Home
Field Notes
 
U.S. Fish & Wildlife Service
Field Notes Entry   
Finding Common Ground: Biology Network Brings Together GIS, Coastal Wetland Reconnection and Invasive Species
Midwest Region, January 15, 2013
Print Friendly Version
Left to right: Gabe DeAlessio (Biologist and GIS Specialist, Region 3 Division of Conservation Planning), Jeff Finn (Partners for Fish and Wildlife Biologist, Ottawa NWR), Eric Dunton (Wildlife Biologist, Shiawassee NWR), Sean Blomquist (Zone Biologist, Ottawa NWR), Ron Huffman (Wildlife Biologist, Ottawa NWR), Greg Norwood (Wildlife Biologist, Detroit River IWR), Michelle VanderHaar (Partners for Fish and Wildlife Biologist, Shiawassee NWR), Chris Haggard (Biological Science Technician, Shiawassee NWR), Kile Kucher (Biological Science Technician, Shiawassee NWR), Steve Dushane (Deputy Refuge Manager, Detroit River IWR), Mary Balogh (Region 3 GIS Coordinator, Division of Conservation Planning)
Left to right: Gabe DeAlessio (Biologist and GIS Specialist, Region 3 Division of Conservation Planning), Jeff Finn (Partners for Fish and Wildlife Biologist, Ottawa NWR), Eric Dunton (Wildlife Biologist, Shiawassee NWR), Sean Blomquist (Zone Biologist, Ottawa NWR), Ron Huffman (Wildlife Biologist, Ottawa NWR), Greg Norwood (Wildlife Biologist, Detroit River IWR), Michelle VanderHaar (Partners for Fish and Wildlife Biologist, Shiawassee NWR), Chris Haggard (Biological Science Technician, Shiawassee NWR), Kile Kucher (Biological Science Technician, Shiawassee NWR), Steve Dushane (Deputy Refuge Manager, Detroit River IWR), Mary Balogh (Region 3 GIS Coordinator, Division of Conservation Planning) - Photo Credit: Lisa Denys

The Laurentian Mixed Forest/Great Lakes Coastal Biological Network met at Detroit River International Wildlife Refuge and Ottawa National Wildlife Refuge January 15 through 17, 2013 for a three-day training session. The theme of the training session was GIS/technology, Great Lakes coastal wetland reconnection and rehabilitation, and invasive species management. The event consisted of a one day GIS training provided by Midwest Region GIS Coordinator Mary Balogh and Biologist and GIS Specialist Gabe DeAlessio of the Midwest Region Division of Conservation Planning.

The GIS training focused on ArcGIS 10 and the Refuge Lands GIS (RLGIS) program. The remaining two days consisted of a combination of roundtable discussions, professional speakers, and site visits. The discussions were focused on invasive species management at multiple spatial scales (site, regional, and national), network direction and projects for the upcoming year, and network business and the change in the network leader position from Eric Dunton (Shiawassee National Wildlife Refuge) to Greg Norwood (Detroit River International Wildlife Refuge).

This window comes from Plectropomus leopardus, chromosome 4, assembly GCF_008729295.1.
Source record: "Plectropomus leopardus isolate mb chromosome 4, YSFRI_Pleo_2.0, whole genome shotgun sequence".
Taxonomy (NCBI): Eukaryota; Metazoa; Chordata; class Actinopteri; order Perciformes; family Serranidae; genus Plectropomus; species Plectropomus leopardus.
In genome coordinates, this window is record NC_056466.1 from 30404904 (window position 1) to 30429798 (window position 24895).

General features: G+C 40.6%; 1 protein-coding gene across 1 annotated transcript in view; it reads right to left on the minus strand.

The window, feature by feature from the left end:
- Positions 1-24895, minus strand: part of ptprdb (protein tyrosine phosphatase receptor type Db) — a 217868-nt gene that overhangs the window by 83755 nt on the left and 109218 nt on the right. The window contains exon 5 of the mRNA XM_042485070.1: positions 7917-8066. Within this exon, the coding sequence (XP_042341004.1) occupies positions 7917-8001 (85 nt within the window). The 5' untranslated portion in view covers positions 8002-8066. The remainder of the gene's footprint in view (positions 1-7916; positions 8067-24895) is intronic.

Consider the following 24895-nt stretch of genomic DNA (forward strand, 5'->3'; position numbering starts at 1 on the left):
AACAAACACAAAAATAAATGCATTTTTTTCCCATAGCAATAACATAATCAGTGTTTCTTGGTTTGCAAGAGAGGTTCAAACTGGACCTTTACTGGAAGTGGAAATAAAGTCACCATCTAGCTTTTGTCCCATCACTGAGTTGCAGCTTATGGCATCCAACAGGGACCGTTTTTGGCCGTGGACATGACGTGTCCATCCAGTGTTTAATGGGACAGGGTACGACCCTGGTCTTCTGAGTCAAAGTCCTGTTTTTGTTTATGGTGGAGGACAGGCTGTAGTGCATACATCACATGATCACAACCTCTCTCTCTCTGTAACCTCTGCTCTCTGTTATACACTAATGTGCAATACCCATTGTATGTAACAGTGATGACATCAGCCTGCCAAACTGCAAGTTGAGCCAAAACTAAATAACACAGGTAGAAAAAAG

Invited speakers at Detroit River Refuge included Dr. Bill Welsh and Dr. Kristi Judd of Eastern Michigan University. Dr. Welsh presented findings about remote sensing, GIS habitat mapping (specifically invasive species such as Phragmites), and land cover/land use mapping produced through interpretation and processing of various types of remote-sensed images (e.g., Landsat, SPOT, hyperspectral imagery, and others). Dr. Judd presented research findings on the effects of Phragmites invasion and removal on ecosystem structure and function in Great Lakes coastal wetlands.

Invited speakers at Ottawa National Wildlife Refuge included various researchers from U.S. Geological Survey, Great Lakes Science Center. The presentation focused on synthesizing two years of research to restore coastal wetland function in western Lake Erie. Through a partnership between U.S. Fish and Wildlife Service, U.S. Geological Survey, and Ducks Unlimited, a Great Lakes Restoration Initiative-funded project was established to hydrologically reconnect an intensively managed impoundment and a small Lake Erie tributary called Crane Creek. The objective of the research involved evaluating how hydrologically reconnecting a previously diked wetland impacts fish, mollusks, and other biota and affects the transport of nutrients, nutrient cycling, water quality, flood storage, and many other abiotic conditions.

Site visits at both Detroit River International Wildlife Refuge and Ottawa National Wildlife Refuge focused on Great Lakes Restoration Initiative-funded project areas (e.g., Ford Marsh, Detroit River Refuge and Crane Creek/Pool 2B, Ottawa Refuge) with discussions on objectives, planning, design, and implementation and each site. Site visits included various Great Lakes coastal wetlands that are currently hydrologically connected to the Great Lakes and disconnected wetlands. In addition, the site visits included various areas where invasive species management was or has been conducted, which provided biologist with the opportunity to discuss and see the response of various invasive species management treatments “on-the-ground.”

The Laurentian Mixed Forest/Great Lakes Coastal Biological Network was formed in 2006 to provide a forum for biologists (both Refuge System and Partners for Fish and Wildlife Program), Refuge Managers, Regional Resource staff, to communicate and share information.

 


Contact Info: Greg Norwood, 734-692-7611, Greg_Norwood@fws.gov



Send to:
From:

Notes:
Find a Field Notes Entry

Search by keyword

Search by State




Search by Region


US Fish and Wildlife Service footer